Blast causes extensive damage at Greenhills Teck Resources Ltd. says an explosion caused extensive damage to the dryer building at its Greenhills coal mine near Elkford, B.C., yesterday and it will be several days before it can estimate the full damage, and production interruption. Teck, which owns 80 per cent of Greenhills, said four workers treated for minor smoke inhalation. Read the story

Analysts keen on CP Rail Canaccord Genuity today began covering Canadian Pacific Railway Ltd. stock with a "buy" rating and strong comments on the company. With a target price on the stock of $72, analysts David Tyerman and Chris Bowes cited strong potential for gains in earnings per share based on the railways efforts to boost its profits and the outlook for the economic recovery. "We also believe there is good potential for upside surprises during the economic recovery phase from strong volume and operating leverage gains," they said.

BP, ConocoPhillips look to join pipeline project A competing consortium is in early talks to join TransCanada Corp. and Exxon Mobil Corp. in a massive natural gas pipeline project, The Houston Chronicle reports. TransCanada won a license to build what would be a 2,700-kilometre pipeline from Alaska to Alberta. Now, according to the newspaper report that quotes an unidentified source, BP PLC and ConocoPhillips are considering throwing in their lot with the TransCanada group. Read the story

What do you do with a drunken trader? Britain's financial regulator has fined a former oil trader £72,000 for a night of drunken oil trading with the authorization of his company. That's not to suggest that his former employer, PVM Oil Futures Ltd., the world's biggest independent oil broker, would have given him clearance. The Financial Services Authority also banned Steven Perkins from working in the industry for at least five years. Mr. Perkins, the FSA said, had been drinking at a company golf getaway, and kept on drinking on the night of June 29, 2009, and into the morning hours, trading millions of barrels of crude at the same time. His trades, made from a laptop at home, boosted the price of Brent crude futures to the highest of the year, and cost his company a loss of $10-million (U.S.). Read the story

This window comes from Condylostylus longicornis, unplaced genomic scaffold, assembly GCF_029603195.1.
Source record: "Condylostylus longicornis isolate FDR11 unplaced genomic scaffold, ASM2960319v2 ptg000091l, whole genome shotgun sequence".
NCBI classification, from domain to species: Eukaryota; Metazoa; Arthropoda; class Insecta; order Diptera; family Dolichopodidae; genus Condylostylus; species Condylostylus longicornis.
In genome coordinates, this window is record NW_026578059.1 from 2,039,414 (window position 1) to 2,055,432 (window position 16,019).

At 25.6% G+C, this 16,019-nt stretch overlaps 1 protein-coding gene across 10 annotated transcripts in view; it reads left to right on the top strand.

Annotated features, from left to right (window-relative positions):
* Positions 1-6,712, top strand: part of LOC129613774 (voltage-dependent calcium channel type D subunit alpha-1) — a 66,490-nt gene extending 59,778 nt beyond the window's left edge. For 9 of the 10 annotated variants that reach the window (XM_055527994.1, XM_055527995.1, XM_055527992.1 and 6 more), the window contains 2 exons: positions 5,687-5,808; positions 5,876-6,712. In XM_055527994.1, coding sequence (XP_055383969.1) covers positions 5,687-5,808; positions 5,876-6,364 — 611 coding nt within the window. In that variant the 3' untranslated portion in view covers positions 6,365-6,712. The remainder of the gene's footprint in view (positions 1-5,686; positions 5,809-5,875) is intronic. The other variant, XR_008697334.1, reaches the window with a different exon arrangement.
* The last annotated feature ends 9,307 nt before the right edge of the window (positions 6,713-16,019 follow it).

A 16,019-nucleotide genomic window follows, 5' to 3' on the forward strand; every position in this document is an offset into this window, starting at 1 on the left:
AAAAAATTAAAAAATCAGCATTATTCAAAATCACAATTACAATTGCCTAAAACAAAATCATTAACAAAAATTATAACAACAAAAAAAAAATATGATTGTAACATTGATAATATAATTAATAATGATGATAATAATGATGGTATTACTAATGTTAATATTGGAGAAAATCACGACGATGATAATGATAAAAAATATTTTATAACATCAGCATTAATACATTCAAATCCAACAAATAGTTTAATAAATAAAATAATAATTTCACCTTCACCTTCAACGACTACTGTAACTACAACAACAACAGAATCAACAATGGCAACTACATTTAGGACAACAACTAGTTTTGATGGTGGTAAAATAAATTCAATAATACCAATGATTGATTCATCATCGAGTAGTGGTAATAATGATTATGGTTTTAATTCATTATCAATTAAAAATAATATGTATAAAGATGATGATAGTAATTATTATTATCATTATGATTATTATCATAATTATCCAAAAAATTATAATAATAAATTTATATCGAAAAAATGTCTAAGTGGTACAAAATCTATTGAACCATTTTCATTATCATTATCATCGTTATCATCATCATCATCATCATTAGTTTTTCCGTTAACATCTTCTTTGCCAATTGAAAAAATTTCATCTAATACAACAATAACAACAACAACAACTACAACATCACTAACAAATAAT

A man for all recessions Prince Charles cut his costs by more than half last year, partly because Canada footed the bill for his main overseas trip. The annual accounts released today showed the costs of his official receptions and entertainment fell to £2.5-million in the fiscal year ended March 31 from £5.3-million a year earlier. His earnings rose to 4.3 per cent to £17.2-million, though his officials didn't say why.

"We are always keeping an eye on the economic climate," Michael Peat, the principal private secretary for the Prince of Wales, told reporters. "We do live in the real world - for the most part anyhow."

Mr. Peat noted that a big part of the reduction in expenses was due to the fact the prince didn't have to pay for a trip to Canada.

"Most of that money is spent on overseas travel that the prince and the Duchess of Cornwall undertake at the request of the government, so it depends where the government wants them to go," he said. "Last year the main long-haul trip they did was to Canada, which was paid for by the Canadians, so it didn't fall as a cost to British public funds."

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About the Author
Report on Business News Editor

Michael Babad is a Report on Business editor and co-author of three business books. He has been with Report on Business for several years, and has also been a reporter and editor at The Toronto Star, The Financial Post and United Press International. His articles have appeared in major newspapers around the world. More